Morphometric studies on three ostracod species of the genus Digmocythere Mandelstam from the middle Eocene of Egypt
Ostracoda are a sub-class of small crustaceans (living forms range from 0.3 to 30 mm long), which occur in practically every aquatic environment. In today’s oceans they are found living from the abyssal depths to the shoreline. They also inhabit estuaries, lagoons, freshwater lakes, ponds and streams, salt lakes, hot springs, damp vegetation and even the water which collects in bromeliad leaf bases. Ostracods may be free-swimming for all or part of their life cycle, or, more commonly, are benthonic, living among aquatic plants or crawling on or through the sediment. A number of interstitial forms are known. Ostracods display a variety of feeding habits; some are filter-feeders, others are scavengers, detritivores, herbivores or predaceous carnivores. A few species are parasitic or commensal on other crustaceans, polychaete worms and echinoderms.
The most distinctive feature of the Ostracoda is the calcareous bivalved carapace which can totally envelop the body and limbs, but from which various appendages are protruded for locomotion, feeding and reproduction (after Athersuch et al., 1989). The word ostracod or ostracode is derived from the Greek word "ostrakon" (a shell); this shell or carapace has numerous morphological characters that allow taxonomic and phylogenetic studies to be made on living and fossil specimens.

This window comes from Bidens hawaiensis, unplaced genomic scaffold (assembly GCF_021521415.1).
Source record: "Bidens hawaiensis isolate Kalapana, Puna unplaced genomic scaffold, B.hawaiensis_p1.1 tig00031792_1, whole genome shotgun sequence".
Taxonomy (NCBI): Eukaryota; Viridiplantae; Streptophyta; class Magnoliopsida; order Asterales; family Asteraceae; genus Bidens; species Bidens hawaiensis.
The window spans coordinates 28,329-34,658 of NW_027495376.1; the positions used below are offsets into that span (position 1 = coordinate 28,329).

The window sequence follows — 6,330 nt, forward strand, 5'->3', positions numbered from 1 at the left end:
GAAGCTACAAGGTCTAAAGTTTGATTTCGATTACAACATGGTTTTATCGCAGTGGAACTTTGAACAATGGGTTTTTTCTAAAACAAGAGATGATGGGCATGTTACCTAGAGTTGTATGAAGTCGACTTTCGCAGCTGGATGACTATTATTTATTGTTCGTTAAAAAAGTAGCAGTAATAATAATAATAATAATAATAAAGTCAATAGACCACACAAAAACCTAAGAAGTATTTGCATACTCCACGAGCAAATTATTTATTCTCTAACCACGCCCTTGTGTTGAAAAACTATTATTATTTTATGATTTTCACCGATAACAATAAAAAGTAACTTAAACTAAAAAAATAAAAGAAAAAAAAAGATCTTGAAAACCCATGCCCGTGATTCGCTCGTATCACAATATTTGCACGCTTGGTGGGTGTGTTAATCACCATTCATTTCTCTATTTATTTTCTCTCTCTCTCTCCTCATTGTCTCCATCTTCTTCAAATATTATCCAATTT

In this paper, canonical variate analysis as well as relative warps and thin plate spline analyses have been applied to specimens questionably assigned by Elewa (1994) to the ostracod Cyamocytheridea? sp. and two other related species of the ostracod genus Digmocythere: D. omarai Cronin and Khalifa and D. ismaili (Bassiouni) to differentiate between the shapes of the three related forms studied by means of multivariate statistics and geometric morphometrics to establish whether there is an adequate shape variation between the forms separating them into three different species, and thus attributing one to a new species.
The reported results show that C.? sp. is a new species which is more similar to D. ismaili than it is to D. omarai. Additionally, the morphometric analyses support the suggestion of Boukhary et al. (1982) in placing D. omarai Cronin and Khalifa as the ancestor of D. ismaili (Bassiouni). These results also indicate that the geometric measurements (TPS) were helpful in differentiating the three studied species, whereas the distance measures were not. However, the distance measurements could help in differentiating males from females.